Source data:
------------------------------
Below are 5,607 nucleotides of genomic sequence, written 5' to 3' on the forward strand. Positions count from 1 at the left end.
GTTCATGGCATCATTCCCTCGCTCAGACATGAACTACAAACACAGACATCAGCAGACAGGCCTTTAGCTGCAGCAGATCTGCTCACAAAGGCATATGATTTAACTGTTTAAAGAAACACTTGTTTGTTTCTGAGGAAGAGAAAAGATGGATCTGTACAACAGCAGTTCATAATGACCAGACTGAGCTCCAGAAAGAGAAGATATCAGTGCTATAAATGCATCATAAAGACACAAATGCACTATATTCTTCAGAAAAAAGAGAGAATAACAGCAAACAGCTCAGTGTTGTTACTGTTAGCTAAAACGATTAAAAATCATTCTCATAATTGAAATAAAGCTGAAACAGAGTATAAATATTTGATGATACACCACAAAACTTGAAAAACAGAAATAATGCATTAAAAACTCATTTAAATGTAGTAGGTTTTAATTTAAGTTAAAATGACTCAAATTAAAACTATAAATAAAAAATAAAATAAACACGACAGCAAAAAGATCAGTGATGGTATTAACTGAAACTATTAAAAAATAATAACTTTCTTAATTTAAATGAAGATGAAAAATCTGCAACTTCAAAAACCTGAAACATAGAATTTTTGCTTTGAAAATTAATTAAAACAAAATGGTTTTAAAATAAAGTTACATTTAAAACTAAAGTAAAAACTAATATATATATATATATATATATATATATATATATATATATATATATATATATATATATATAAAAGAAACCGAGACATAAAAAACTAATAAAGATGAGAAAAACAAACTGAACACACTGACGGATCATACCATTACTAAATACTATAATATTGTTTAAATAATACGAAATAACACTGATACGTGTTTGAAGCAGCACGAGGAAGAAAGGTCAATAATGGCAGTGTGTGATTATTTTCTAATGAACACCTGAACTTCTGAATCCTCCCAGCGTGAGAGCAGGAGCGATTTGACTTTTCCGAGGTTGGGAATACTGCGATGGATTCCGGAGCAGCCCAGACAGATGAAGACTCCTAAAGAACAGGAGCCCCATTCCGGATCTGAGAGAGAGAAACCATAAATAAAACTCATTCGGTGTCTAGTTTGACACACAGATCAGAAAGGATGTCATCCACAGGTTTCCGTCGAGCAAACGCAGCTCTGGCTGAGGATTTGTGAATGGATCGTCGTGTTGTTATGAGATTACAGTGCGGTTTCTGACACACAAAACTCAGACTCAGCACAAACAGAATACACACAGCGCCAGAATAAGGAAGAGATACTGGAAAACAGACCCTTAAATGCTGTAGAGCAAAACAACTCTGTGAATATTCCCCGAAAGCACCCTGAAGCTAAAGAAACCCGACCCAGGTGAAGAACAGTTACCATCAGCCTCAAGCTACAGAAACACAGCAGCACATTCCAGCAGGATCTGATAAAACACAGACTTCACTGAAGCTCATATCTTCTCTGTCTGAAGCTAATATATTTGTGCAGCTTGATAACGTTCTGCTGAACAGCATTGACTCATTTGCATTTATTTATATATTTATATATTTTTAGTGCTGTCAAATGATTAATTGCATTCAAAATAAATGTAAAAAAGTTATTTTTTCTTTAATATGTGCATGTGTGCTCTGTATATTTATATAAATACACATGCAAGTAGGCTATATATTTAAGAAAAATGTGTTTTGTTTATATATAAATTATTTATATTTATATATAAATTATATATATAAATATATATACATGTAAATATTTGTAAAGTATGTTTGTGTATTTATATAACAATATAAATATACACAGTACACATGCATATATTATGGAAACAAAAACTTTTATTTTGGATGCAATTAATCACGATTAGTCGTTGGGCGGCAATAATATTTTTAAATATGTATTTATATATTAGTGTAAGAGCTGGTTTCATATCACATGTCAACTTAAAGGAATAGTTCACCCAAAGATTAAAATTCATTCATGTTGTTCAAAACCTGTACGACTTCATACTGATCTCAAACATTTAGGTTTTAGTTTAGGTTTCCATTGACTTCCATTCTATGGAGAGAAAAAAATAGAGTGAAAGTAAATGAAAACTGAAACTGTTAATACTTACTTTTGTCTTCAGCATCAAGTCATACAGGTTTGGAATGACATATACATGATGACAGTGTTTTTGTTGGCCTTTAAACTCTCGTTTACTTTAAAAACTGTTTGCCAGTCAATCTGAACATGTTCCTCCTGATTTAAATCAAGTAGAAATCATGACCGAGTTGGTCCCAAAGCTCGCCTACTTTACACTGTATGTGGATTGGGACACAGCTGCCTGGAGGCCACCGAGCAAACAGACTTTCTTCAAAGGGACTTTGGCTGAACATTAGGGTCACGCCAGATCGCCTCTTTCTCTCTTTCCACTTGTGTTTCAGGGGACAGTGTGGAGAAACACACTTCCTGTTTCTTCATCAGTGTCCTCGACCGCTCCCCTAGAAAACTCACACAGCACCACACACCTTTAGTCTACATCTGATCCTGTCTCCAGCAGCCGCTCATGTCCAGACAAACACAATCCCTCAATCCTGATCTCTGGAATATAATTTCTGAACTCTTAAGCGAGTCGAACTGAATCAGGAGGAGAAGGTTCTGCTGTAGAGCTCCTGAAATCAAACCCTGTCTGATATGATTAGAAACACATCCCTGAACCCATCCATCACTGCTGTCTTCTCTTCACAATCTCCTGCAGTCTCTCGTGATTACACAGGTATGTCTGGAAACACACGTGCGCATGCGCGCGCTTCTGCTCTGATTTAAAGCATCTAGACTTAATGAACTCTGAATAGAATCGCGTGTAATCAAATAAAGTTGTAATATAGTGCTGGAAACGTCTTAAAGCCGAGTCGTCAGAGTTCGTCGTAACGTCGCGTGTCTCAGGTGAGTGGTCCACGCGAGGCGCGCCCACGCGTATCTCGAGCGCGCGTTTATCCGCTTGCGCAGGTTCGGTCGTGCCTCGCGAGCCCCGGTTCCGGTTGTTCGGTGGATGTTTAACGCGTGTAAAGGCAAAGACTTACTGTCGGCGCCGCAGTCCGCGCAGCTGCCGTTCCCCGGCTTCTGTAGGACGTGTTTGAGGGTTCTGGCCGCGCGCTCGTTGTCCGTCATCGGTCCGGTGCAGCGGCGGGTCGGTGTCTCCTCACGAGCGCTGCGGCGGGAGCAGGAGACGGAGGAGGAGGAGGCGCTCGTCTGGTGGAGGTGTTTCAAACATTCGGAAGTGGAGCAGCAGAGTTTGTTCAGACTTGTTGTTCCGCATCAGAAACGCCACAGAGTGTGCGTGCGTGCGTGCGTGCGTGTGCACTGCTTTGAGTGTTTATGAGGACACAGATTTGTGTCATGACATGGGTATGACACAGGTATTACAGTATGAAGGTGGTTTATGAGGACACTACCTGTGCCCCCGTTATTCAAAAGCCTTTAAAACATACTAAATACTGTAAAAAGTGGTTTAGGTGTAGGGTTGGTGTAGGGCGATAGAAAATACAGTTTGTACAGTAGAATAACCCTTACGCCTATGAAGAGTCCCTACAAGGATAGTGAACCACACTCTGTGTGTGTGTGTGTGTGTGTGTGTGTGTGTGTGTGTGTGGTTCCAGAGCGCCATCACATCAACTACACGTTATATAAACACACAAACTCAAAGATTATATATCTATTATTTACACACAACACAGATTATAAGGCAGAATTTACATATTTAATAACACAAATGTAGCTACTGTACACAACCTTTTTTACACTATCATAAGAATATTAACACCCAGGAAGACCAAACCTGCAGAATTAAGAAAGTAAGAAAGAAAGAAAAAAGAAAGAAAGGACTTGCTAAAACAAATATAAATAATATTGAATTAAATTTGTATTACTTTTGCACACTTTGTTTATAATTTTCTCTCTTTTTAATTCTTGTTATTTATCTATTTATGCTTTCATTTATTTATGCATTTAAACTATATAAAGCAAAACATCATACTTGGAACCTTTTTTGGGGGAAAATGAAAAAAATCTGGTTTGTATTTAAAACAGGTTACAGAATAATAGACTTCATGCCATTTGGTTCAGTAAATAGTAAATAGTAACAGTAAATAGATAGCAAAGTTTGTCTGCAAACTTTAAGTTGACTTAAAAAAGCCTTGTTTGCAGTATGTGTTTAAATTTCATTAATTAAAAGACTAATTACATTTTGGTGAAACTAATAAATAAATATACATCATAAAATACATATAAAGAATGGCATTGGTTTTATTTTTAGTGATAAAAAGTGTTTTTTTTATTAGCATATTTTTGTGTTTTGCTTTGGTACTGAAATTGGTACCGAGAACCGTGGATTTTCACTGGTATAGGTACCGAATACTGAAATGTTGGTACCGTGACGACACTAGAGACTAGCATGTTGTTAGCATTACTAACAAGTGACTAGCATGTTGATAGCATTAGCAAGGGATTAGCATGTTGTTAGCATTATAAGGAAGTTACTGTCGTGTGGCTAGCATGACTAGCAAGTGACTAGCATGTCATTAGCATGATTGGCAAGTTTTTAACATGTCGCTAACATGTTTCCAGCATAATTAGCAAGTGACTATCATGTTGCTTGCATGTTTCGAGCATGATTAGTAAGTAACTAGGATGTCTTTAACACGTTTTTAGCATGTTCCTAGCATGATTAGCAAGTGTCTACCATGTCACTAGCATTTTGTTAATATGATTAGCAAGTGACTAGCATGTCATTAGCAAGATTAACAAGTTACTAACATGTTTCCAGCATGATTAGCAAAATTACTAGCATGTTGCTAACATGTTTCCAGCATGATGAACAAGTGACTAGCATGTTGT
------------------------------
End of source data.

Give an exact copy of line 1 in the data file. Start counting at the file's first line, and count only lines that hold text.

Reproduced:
Below are 5,607 nucleotides of genomic sequence, written 5' to 3' on the forward strand. Positions count from 1 at the left end.